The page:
On the other side of the coin, from a creative perspective, to think that there are these alternate ‘worlds’ whereby users embellish their imaginations by creating their personal views of society and construct their own sets of values and laws is actually pretty inspiring. As you can tell I am very much sitting on the fence with this one.

Further more it was interesting to learn that Second Life isn’t the first time that humans have tried to ‘play God’ per say.

Again in the reading Lessig talks about the text based virtual world of MUD’S & MOO’s. He draws on the example of Martha & Dank and the scenario of the dog and the flower petals, which illustrates the endless boundaries that can be created when humans essentially become God. Religious preference aside, this example highlights the positive and negative effects in regards to power and mortality.

The issue of wrong or right is further questioned by society when confronted by the mysterious and horrific acts committed by Mr Bungle within the realm of LambdaMOO. This alternate space created an alternate world whereby there were essentially, no rules.

If ‘worlds’ like Second Life and LambdaMOO are in-fact spaces where people go to live their alternate life, who is in charge of regulating these spaces? What regulations are in place to prevent “cyber crimes”? Again this question is almost impossible to answer. As technologies have improved Lessig states “the architecture of the space (Cyberspace) has rendered life in this space less regulable” (2006). Ultimately Lessig states that he believes that regulation of the Internet is achievable and stipulates that this may only be achievable when governments learn “how the digital age works” (2006). I agree wholeheartedly. The Internet and in particularly Cyberspace does need regulation. Users must be accountable for their actions regardless of whether it is in a physical or digital space. The virtual faces behind the Mr Bungle character knew full well the heinous speech they were typing, yet due to the medium they chose, were completely free from any form of reprimand under the premise that nobody could verifying who was writing the text.

Again, many would argue that a world without such strict regulation might create a utopian society. Maybe we should all have a Second Life avatar and explore a world without restrictions of mortality and influence.

For me I am happy living my life without creating a second version of myself. Although if given the chance you could easily sign me up as a crime fighting superhero who runs around in a bat mask.

If anyone has played or is currently apart of this Second Life experience please feel free to comment or tweet me at @fluke_aus.

Luke Macdonald

3rd Year Media & Communications & Commerce Student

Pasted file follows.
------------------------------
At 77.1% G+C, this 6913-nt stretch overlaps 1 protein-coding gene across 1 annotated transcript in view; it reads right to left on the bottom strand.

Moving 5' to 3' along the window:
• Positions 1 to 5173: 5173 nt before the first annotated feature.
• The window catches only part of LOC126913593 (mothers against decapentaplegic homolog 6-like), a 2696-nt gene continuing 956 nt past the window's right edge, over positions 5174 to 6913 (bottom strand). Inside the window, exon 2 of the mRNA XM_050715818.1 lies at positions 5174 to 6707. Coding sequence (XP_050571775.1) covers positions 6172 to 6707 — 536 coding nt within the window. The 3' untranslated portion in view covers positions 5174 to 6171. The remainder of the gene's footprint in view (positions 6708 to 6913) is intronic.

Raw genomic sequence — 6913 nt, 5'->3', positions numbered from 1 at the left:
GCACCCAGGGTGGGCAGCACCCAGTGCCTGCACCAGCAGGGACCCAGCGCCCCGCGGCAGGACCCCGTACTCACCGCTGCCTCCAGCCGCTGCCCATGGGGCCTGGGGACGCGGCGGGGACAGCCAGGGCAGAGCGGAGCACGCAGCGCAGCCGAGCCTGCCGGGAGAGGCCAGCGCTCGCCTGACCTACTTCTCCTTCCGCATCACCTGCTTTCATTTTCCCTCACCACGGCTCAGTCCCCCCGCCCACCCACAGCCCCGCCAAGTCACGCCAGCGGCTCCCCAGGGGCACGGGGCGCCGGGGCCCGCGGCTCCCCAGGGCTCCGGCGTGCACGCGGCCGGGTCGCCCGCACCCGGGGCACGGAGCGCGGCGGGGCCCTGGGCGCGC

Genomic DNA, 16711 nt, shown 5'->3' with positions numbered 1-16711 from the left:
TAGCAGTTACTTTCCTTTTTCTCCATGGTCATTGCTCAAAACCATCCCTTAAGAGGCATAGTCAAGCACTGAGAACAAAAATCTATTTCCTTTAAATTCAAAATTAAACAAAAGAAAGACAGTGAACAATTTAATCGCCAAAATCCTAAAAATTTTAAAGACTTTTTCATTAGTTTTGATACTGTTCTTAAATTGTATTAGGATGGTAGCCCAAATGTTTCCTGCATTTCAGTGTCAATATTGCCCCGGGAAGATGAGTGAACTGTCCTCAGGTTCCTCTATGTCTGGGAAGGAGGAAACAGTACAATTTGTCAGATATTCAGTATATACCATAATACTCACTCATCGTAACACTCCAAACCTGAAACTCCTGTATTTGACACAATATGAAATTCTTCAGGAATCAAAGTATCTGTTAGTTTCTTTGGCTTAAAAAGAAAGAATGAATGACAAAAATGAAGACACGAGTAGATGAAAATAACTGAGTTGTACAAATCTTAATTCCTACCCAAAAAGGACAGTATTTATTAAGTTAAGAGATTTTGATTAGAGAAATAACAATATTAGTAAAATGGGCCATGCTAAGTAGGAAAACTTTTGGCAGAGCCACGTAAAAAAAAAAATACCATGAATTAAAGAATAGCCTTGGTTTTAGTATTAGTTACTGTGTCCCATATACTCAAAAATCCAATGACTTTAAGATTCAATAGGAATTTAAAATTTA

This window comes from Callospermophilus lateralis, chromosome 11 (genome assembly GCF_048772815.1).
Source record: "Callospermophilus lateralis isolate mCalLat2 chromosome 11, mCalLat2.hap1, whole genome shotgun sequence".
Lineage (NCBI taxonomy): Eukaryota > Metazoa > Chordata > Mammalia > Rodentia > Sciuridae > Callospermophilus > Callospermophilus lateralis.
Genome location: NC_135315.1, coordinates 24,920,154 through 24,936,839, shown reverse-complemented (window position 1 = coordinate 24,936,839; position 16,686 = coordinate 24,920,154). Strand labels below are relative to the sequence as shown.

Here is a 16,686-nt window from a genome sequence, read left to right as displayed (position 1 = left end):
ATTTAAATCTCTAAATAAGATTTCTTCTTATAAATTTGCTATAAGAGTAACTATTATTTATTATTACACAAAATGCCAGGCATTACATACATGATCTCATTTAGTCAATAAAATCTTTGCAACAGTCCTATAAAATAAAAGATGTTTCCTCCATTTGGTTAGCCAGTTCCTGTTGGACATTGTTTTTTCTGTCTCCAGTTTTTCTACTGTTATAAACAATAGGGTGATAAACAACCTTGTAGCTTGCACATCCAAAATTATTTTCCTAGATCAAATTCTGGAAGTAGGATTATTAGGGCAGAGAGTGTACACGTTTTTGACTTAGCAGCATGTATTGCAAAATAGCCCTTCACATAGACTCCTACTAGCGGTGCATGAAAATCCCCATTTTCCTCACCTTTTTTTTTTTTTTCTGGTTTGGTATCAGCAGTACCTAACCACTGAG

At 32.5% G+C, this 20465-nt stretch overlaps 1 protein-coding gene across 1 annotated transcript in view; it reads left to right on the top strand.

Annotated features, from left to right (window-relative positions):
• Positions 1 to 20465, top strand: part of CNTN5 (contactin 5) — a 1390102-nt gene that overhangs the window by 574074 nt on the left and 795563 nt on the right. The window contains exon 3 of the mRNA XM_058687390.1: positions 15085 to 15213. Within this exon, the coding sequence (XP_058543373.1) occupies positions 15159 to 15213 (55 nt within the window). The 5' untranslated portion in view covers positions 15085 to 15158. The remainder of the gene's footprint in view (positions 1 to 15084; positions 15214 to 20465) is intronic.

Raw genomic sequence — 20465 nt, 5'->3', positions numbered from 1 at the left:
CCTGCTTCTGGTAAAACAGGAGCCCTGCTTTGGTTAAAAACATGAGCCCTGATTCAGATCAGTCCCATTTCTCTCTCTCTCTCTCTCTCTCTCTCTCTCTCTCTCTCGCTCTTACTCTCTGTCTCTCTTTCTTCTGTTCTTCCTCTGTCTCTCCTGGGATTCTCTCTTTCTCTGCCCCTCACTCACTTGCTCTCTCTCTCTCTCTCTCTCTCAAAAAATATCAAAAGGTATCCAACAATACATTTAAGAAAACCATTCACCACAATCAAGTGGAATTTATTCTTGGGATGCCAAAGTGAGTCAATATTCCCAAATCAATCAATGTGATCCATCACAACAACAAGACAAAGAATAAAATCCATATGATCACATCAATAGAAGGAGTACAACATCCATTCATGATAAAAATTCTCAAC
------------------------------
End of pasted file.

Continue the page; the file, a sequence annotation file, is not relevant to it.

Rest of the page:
University of Wollongong


References

Dibbell, J. (2009). A Rape In Cyberspace. Available: http://www.juliandibbell.com/articles/a-rape-in-cyberspace/. Last accessed 28 March 2014.

Lessig L, 2006. Four Puzzles From Cyberspace. In: Lessig Code Version 2, accessed 7/08/13, UOW DIGC202 Moodle site.

White, M. (2014). Representations or People. Available: http://www.nyu.edu/projects/nissenbaum/ethics_whi_full.html. Last accessed 28 March 2014.

 

Good Game / Bad Game [DIGC335]

My history with video games and various consoles is a very short and brief story. As a child I engaged with classic video game heroes such as Crash Bandicoot and Sonic the Hedgehog, completely obsessed with the car racing simulation game Gran Tourismo and madly fanatical about the FIFA franchise. Any other type of gaming genre and my attention fell away faster than the career trajectory of Wesley Snipes.
Throughout high school my friends had always asked me to join their team in the latest first-person shooter game but to no avail. I simply had no interest.

Fast forward 12 years to the present day and my interest in gaming still remains the same, however my interest into the psychological control of gaming and the theories surrounding gaming culture still continue to be a mystery to me. Over the last ten years the connection to both physical and mental acts of violence and gaming culture have become the key points of discussion throughout the public sphere, with experts on both sides of the ledger arguing their agenda and creating new theories surrounding the horrific details of real-life tragic events.

With headlines and news content created in order to associate blame for the actions of these cold-hearted killers. As a society we like to place blame on elements of fiction that we don’t know, but are willing to consider as fact.

The result. Moral panic amongst the masses.

As an outsider looking in on this topic I feel that both sides of the argument have very fair and valid opinions. Video games are becoming graphic in nature but does this link to a direct correlation to physical and mental violence? Can playing violent video games change your perception of moral values and increase your chance of violent behaviours? One thing that is for certain is that this debate will continue to surface throughout the media landscape for decades to come. For the news wouldn’t be news without the help of technological scapegoats.